Old Hyde Park Block Has Seen Many Changes Since Dr. Hunter’s Time

The Main Street edge of this block, like many major streetcar route streets, has long been a commercial block. The top row of pictures shows three of the commercial buildings that once shared the block with two homes. The bottom row shows the changes made over the years, as the needs of businesses changed.

I’m finding it hard to describe all the changes on this Old Hyde Park block in one overarching headline. The block is between Main Street and Grand Avenue, from 31st Terrace to 32nd Street, a little north of Costco. Just after 1900, the block was dominated by the home of prominent doctor D.W. Hunter, who was so well-known that people called Linwood Boulevard Hunter Avenue long after the name was officially changed. Later the block filled up with homes. A map from 1909-1950 shows more than a dozen lining E. 31st Street and another near=dozen on 31st Terrace (earlier known as Spring Street). In addition, the narrow stretch of Main Street began as a residential area; then transformed into a retail block as Main Street became a major streetcar route; and has again changed to meet the needs of today’s businesses.

 As part of our Uncovering History Project, the Midtown KC Post is taking a look at each block in Midtown, including a set of 1940 tax assessment photos which is available for many blocks. (Many people seem confused by the tax assessment photos, which all include a man holding a sign. Here’s the story behind them).  Today, the block from Main Street to Grand, 31st Terrace to 32nd  Streets.

D.W. Hunter’s Home Defined the Area Before 1900

A 1909-1950 map of the block shows more than two dozen homes fronting both 31st Street Terrace and 32nd Street.

Let’s begin with the man who once owned all this property and more to the south. Westport pioneer, Doctor D.W. Hunter, was the sole resident of the block in 1900. His farm spread from today’s Linwood Boulevard to around 30thand Main. His home stood back from Main Street at E. 32nd Street.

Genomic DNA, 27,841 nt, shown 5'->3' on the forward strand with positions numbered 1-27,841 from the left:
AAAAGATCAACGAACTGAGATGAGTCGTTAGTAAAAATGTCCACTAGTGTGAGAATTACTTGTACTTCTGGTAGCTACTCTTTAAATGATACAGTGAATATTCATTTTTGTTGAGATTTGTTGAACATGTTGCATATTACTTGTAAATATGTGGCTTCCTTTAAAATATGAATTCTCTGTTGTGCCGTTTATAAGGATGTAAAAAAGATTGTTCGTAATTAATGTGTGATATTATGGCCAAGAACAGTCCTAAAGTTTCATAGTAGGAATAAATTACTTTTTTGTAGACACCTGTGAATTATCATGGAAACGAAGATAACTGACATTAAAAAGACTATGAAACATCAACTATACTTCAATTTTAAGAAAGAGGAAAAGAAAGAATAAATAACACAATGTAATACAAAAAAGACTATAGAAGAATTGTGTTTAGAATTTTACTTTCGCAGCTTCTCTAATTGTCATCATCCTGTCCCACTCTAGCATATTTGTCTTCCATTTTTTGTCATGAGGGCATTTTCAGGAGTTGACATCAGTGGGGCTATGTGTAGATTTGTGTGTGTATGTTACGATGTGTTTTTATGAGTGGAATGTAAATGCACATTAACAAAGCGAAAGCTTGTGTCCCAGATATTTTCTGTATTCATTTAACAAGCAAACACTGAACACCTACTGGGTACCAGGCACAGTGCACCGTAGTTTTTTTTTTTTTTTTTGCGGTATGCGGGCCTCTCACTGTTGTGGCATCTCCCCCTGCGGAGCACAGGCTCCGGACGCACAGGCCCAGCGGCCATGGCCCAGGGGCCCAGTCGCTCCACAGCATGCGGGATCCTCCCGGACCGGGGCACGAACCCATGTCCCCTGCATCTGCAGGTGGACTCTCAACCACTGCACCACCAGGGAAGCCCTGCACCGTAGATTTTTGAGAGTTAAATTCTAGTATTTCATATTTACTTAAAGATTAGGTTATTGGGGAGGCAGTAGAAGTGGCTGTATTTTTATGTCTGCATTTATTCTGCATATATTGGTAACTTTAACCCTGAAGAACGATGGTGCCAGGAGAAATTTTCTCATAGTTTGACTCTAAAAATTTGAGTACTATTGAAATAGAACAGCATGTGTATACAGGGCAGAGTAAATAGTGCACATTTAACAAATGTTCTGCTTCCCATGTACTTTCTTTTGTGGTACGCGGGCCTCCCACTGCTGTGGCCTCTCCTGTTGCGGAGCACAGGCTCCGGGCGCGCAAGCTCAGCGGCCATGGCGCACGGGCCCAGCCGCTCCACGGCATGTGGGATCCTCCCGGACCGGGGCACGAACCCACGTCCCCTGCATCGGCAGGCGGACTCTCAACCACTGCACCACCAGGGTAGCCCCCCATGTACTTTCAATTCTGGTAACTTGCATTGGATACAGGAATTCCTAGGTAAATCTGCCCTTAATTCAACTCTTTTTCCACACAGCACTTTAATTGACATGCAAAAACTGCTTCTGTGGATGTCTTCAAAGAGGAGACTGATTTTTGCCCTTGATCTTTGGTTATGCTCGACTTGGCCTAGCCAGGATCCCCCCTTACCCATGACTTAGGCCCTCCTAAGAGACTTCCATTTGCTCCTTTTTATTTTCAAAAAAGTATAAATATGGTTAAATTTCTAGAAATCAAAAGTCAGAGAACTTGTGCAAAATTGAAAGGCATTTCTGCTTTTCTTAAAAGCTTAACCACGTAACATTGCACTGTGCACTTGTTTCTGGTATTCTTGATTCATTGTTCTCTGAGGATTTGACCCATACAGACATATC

Linwood was originally named Pike Street in 1871 and soon afterwards became part of two major transportation routes: the Kansas City and Westport Horse Railroad Company and Kansas City and Westport Turnpike. By 1893, it was commonly called Hunter Avenue after Dr. Hunter. The name stuck like glue. The city council changed the name in 1905 to Thirty-Third Street, but street signs reading Hunter Avenue remained and street car conductors called out “Hunter Ave.” at the stop there. Kansas City residents finally made the change in 1926, when East Linwood Boulevard was extended from Gillham Road to Main Street and the name was changed to West Linwood.

The homes on the block

A map from 1909-1950 shows the block packed with residences and a set of photos from the 1940s show that they were still there that year, yet I couldn’t find much information about the people who lived on the block. Several homes appear to have been built before 1900, including Hunter’s in 1899 and one at 3132 Grand. In front of the Hunter home at 3137 Grand a large stone, 10-room house was offered for sale in 1899.

The slideshow below shows the homes on the block as they looked in 1940.

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The businesses on the block

Top: A recent aerial photo of the block. Bottom: A 1907 map of the block (shaded in yellow) showing Dr. Hunter’s house in pink and the location of the present-day Costco and Home Depot stores.

Streetcar stops along Main Street brought many people to the block, and that in turn attracted businesses to the Main Street side. A grocery store was operating at 3133 Main from at least 1909 thorough 1914. At 3125, John O’Reilly ran a drug store in 1909. The building became an auto livery around 1920 and a grocery in 1929.

The Elko Camera store was by far the longest business resident. It occupied 3125-27 Main Street and in 1959, expanded to the south to occupy 3125-3131 Main. Beginning in the 1940s, Elko also ran a photo finishing company at 17-19 E. 31st Terrace.


Historic photos courtesy Kansas City Public Library/Missouri Valley Special Collections.

  Do you have memories or more details about this area of Midtown? Please share them with our readers. Would you like us to focus on your block next week? Send us an email.

 Our book, Kansas City’s Historic Midtown Neighborhoods, is available now at local bookstores and on Amazon.com. Let us know if you want us to come to your neighborhood association or organization’s meeting to share what we’ve learned about Midtown neighborhood history and tell your members how they can help preserve Midtown history. 



  1. Steve Paul says:

    Don’t miss the Hemingway connection on the other side of the street: Hemingway’s good friend Carl Edgar worked for the California Oil Burner Co., 3114 Main Street, in the period Hemingway worked at the KC Star, 1917-18.

  2. Wes Hill says:

    Thanks Steve, for reminding us of the Hemingway connection while he was a resident in Kansas City, if only briefly! If I’m not mistaken; you also share a connection with the Kansas City Star but for a longer time! Wes

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